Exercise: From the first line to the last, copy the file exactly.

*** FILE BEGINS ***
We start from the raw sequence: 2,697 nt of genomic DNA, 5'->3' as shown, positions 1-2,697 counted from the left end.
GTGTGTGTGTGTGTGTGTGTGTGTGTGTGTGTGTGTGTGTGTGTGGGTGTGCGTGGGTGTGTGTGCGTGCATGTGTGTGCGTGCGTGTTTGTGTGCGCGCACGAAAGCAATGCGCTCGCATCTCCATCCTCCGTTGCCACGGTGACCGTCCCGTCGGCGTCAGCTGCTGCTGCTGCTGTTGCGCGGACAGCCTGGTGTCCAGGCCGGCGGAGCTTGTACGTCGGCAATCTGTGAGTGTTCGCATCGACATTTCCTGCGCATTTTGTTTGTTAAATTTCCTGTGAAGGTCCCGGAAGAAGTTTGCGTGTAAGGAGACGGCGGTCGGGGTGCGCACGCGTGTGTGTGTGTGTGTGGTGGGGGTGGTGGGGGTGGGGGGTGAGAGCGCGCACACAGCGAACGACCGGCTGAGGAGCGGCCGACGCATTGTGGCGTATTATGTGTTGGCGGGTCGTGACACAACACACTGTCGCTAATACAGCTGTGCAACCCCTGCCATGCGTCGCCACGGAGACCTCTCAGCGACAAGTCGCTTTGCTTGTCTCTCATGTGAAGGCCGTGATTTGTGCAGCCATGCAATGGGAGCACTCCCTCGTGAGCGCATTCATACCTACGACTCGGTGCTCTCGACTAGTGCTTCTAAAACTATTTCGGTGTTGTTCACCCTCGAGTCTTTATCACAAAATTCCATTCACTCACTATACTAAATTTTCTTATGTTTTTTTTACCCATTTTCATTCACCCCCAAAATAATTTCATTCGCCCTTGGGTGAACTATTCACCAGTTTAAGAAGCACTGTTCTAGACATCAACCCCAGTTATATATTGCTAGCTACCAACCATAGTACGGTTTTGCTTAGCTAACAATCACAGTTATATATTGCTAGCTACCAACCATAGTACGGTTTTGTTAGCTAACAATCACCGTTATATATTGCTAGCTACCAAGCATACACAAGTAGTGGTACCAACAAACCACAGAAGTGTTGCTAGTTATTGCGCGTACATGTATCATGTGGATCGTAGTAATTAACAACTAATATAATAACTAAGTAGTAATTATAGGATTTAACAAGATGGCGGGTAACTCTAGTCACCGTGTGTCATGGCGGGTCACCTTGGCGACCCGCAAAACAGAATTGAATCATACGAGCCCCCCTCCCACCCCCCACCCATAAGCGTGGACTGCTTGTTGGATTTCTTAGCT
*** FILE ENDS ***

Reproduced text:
We start from the raw sequence: 2,697 nt of genomic DNA, 5'->3' as shown, positions 1-2,697 counted from the left end.
GTGTGTGTGTGTGTGTGTGTGTGTGTGTGTGTGTGTGTGTGTGTGGGTGTGCGTGGGTGTGTGTGCGTGCATGTGTGTGCGTGCGTGTTTGTGTGCGCGCACGAAAGCAATGCGCTCGCATCTCCATCCTCCGTTGCCACGGTGACCGTCCCGTCGGCGTCAGCTGCTGCTGCTGCTGTTGCGCGGACAGCCTGGTGTCCAGGCCGGCGGAGCTTGTACGTCGGCAATCTGTGAGTGTTCGCATCGACATTTCCTGCGCATTTTGTTTGTTAAATTTCCTGTGAAGGTCCCGGAAGAAGTTTGCGTGTAAGGAGACGGCGGTCGGGGTGCGCACGCGTGTGTGTGTGTGTGTGGTGGGGGTGGTGGGGGTGGGGGGTGAGAGCGCGCACACAGCGAACGACCGGCTGAGGAGCGGCCGACGCATTGTGGCGTATTATGTGTTGGCGGGTCGTGACACAACACACTGTCGCTAATACAGCTGTGCAACCCCTGCCATGCGTCGCCACGGAGACCTCTCAGCGACAAGTCGCTTTGCTTGTCTCTCATGTGAAGGCCGTGATTTGTGCAGCCATGCAATGGGAGCACTCCCTCGTGAGCGCATTCATACCTACGACTCGGTGCTCTCGACTAGTGCTTCTAAAACTATTTCGGTGTTGTTCACCCTCGAGTCTTTATCACAAAATTCCATTCACTCACTATACTAAATTTTCTTATGTTTTTTTTACCCATTTTCATTCACCCCCAAAATAATTTCATTCGCCCTTGGGTGAACTATTCACCAGTTTAAGAAGCACTGTTCTAGACATCAACCCCAGTTATATATTGCTAGCTACCAACCATAGTACGGTTTTGCTTAGCTAACAATCACAGTTATATATTGCTAGCTACCAACCATAGTACGGTTTTGTTAGCTAACAATCACCGTTATATATTGCTAGCTACCAAGCATACACAAGTAGTGGTACCAACAAACCACAGAAGTGTTGCTAGTTATTGCGCGTACATGTATCATGTGGATCGTAGTAATTAACAACTAATATAATAACTAAGTAGTAATTATAGGATTTAACAAGATGGCGGGTAACTCTAGTCACCGTGTGTCATGGCGGGTCACCTTGGCGACCCGCAAAACAGAATTGAATCATACGAGCCCCCCTCCCACCCCCCACCCATAAGCGTGGACTGCTTGTTGGATTTCTTAGCT